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At 60, manufacturers’ productivity still hampered

FG must identify, fix fundamental issues and draw up industrial strategies

For Nigeria, the last 60 years has been characterised by a bitter-sweet tale of progress marred by failures. The manufacturing sector, which is the true gauge of countries’ level of development, is not left out.

The Import Substitution and the Nigerian Enterprises Promotion Decree of the 1970s, for example, were two of the earliest policies set up by the military interregna to build an inward-looking and competitive real sector that would be prominent on the global map.

As of the time of setting up these policies, Nigeria was one of the world’s top four in palm oil, cocoa, rubber and groundnuts. The Nigerian Industrial Development Bank, now Bank of Industry, had been set up in 1964 to support the sectors and boost value addition needed to transform the young independent country into an industrialised nation.

The country controlled 43-45 percent of the world’s palm oil market, which means over $10 billion annually today. Though the policies were marred by corruption and protectionism, they started Nigeria’s industrial journey as industries such as Ajaokuta Steel Complex, Aluminium Smelter, Delta Steel and many textile and palm oil firms came on board. Also, Kainji Dam and Ughelli Thermal Plant, among other infrastructure projects, sprang up during this period.

After many years of policy flip-flops, the Olusegun Obasanjo administration initiated a cement industry revolution in 2006. He assembled the bourgeoisie and cement importers and encouraged them to set up local plants. As long as they were willing they would be entitled to import quotas. This helped to shore up local production of cement, making Nigeria a net exporter today. Fourteen years down the line, Nigeria produces over 40 million metric tonnes of cement, with Dangote Cement, BUA, and Lafarge as the major players.

There is no doubt that the Nigerian manufacturing sector has made some progress, contributing over 8 percent to the GDP, but age-old challenges have remained.

Nigeria has missed several opportunities to rebound on the industrial front. The receipts during periods of oil boom were not properly utilised to build infrastructures that would aid productivity of factories. Railways were abandoned to rot; roads became decrepit, and the ports were merely money-making machines rather than trade facilitators.

The major culprit is the resource curse, which shifted policy mind-sets to crude oil at the expense of industries. This is why the 1980-2005 remained the worst period of de-industrialisation in Nigeria’s history. It was a period when Nigeria lost its 45 percent position on the global palm oil market, controlling just 1.7 percent share up till today. Rubber firms such as Michelin and Dunlop exited. Dunlop has transformed into DN Tyres and joined many traders to import tyres into Nigeria. This is the story of Nigeria’s industrial journey.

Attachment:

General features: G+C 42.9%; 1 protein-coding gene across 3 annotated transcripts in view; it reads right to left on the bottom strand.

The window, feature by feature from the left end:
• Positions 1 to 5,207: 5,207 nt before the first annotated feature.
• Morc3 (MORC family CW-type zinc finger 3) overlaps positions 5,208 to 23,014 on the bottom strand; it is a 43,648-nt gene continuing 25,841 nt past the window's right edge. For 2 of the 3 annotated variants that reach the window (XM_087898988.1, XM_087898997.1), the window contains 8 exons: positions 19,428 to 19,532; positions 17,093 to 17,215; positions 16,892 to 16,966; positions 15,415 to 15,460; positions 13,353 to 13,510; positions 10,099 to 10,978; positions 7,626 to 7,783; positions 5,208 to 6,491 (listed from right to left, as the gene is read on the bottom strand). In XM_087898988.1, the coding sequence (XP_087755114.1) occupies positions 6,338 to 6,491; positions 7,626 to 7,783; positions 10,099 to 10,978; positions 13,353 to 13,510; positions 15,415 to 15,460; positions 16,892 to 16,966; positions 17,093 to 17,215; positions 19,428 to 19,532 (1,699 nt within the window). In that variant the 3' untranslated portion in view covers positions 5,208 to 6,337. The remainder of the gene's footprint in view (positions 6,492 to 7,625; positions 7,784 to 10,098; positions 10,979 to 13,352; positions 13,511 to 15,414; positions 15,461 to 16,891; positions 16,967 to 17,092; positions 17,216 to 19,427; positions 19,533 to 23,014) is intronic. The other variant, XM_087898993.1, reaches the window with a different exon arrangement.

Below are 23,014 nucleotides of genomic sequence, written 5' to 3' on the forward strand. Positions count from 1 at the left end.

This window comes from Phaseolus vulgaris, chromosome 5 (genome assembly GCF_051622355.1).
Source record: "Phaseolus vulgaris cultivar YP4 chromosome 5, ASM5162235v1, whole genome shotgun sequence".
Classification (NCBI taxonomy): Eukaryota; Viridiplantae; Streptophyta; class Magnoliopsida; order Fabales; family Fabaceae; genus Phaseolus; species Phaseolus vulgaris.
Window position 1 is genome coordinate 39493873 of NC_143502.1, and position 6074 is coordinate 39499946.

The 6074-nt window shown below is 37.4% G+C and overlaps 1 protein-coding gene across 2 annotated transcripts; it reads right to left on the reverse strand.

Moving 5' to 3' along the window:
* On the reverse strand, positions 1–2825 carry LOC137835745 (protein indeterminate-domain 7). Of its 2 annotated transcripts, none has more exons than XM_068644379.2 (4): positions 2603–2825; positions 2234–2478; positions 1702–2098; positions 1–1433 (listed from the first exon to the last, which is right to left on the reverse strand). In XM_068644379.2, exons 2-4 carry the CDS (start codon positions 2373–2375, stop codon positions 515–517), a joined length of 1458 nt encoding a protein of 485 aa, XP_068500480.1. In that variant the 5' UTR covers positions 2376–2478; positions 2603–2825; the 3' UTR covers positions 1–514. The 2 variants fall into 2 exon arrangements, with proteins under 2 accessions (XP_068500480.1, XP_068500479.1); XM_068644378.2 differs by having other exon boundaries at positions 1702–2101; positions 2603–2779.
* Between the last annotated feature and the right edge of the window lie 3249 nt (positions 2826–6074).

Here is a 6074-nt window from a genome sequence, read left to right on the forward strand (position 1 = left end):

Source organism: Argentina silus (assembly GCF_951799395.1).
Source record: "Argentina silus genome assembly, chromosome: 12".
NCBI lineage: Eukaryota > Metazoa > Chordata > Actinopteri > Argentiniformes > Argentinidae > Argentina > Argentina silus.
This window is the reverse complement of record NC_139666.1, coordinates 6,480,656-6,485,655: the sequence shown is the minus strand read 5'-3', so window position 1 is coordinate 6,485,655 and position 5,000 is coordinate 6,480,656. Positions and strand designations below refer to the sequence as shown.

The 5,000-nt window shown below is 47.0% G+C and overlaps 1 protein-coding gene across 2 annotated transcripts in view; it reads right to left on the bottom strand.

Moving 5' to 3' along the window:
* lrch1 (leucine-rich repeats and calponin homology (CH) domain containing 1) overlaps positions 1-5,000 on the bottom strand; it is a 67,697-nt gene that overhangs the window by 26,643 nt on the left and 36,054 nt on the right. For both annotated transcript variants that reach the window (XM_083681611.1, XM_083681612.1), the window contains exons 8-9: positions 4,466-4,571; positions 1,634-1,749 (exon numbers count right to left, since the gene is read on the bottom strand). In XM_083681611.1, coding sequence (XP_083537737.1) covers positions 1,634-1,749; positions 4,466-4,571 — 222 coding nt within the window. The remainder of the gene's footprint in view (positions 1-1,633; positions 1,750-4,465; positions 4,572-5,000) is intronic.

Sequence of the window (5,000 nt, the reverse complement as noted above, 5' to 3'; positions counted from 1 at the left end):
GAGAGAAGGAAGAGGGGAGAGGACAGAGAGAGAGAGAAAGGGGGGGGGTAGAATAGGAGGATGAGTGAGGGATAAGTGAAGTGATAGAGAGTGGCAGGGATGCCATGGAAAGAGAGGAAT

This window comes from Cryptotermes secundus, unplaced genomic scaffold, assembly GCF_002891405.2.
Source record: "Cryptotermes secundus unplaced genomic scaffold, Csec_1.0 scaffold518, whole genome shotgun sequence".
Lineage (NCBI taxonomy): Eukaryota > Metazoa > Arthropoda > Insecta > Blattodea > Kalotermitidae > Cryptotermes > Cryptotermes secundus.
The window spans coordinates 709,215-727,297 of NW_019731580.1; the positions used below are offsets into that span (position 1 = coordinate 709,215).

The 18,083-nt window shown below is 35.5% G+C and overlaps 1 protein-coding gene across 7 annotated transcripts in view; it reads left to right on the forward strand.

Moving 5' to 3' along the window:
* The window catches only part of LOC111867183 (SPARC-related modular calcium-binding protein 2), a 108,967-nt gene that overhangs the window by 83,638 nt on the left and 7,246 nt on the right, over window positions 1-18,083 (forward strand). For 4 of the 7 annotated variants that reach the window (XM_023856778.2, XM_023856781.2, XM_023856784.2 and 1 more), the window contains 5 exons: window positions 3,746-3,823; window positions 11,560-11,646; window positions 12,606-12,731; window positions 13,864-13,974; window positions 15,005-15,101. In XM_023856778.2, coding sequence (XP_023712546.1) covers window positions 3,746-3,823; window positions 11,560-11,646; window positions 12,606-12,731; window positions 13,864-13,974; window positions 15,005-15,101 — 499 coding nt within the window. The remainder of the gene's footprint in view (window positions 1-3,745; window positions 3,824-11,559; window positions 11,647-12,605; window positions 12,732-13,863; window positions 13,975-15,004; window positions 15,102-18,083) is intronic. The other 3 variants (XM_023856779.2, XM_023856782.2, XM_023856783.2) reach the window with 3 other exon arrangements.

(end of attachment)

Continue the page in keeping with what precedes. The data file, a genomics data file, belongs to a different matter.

Progress has been made by the Muhammadu Buhari administration in terms of improving the business environment. In 2020, Nigeria jumped to 131 from 146 in the 2020 World Bank Doing Business Report, signalling an improved business environment.

However, age-old problems have continued to hurt manufacturers in Nigeria and these seem to defy solutions. For instance, despite tax reforms done in 2019, the country is still mired in multiple taxes, and touts are disrupting business activities in many states.

Also, policies have been inconsistent and incoherent at times. The Automotive Policy, for example, places 35 percent levy and 35 percent duty on imported vehicles with a view to promoting local vehicle assembly.

But the country seems to be promoting damaged or “accidented” vehicles which have lasted 15 years now rather, because these vehicles officially enjoy a rebate of 30 percent. What this has done is to encourage the importation of rickety vehicles, which make up 70 percent of imported cars today.

Also, no one knows what has happened to the cassava policy initiated by the Jonathan’s administration.

Moreover, the 2013 National Industrial Revolution Plan (NIRP) represents Nigeria’s most comprehensive industrial policy since Independence. No one knows where that document is today.

These challenges have impeded growth in the manufacturing sector till date. The sector contracted -8.78 percent in the second quarter of 2020, as against -0.13 percent in the second quarter of 2019. In the last five, the manufacturing sector has only seen growth twice, Q2 2017 and Q2 2018. The major challenges remain high cost of energy and poor infrastructure.

Four hundred CEOs of major manufacturing companies in Lagos said in the first quarter of 2020 that Apapa and Tin Can were threatening to shut down their companies.

The issue of the Lagos ports seems to have defied solution despite over N5 billion in revenue to the federal government.

For Nigeria to become truly industrialised, it must address these issues and propose an industrial strategy. The country is still a rent-seeking economy where importers get more money from banks than local manufacturers; where the government thinks that shutting borders will suddenly make uncompetitive manufacturers better; where governments do not understand that road construction is not just to earn votes but to aid movement of goods and persons.

Except these fundamental issues are addressed, Nigeria cannot make headway sooner. And with the African Continental Free Trade Area (AfCFTA) coming in January, it will be interesting to see how Nigeria fares.

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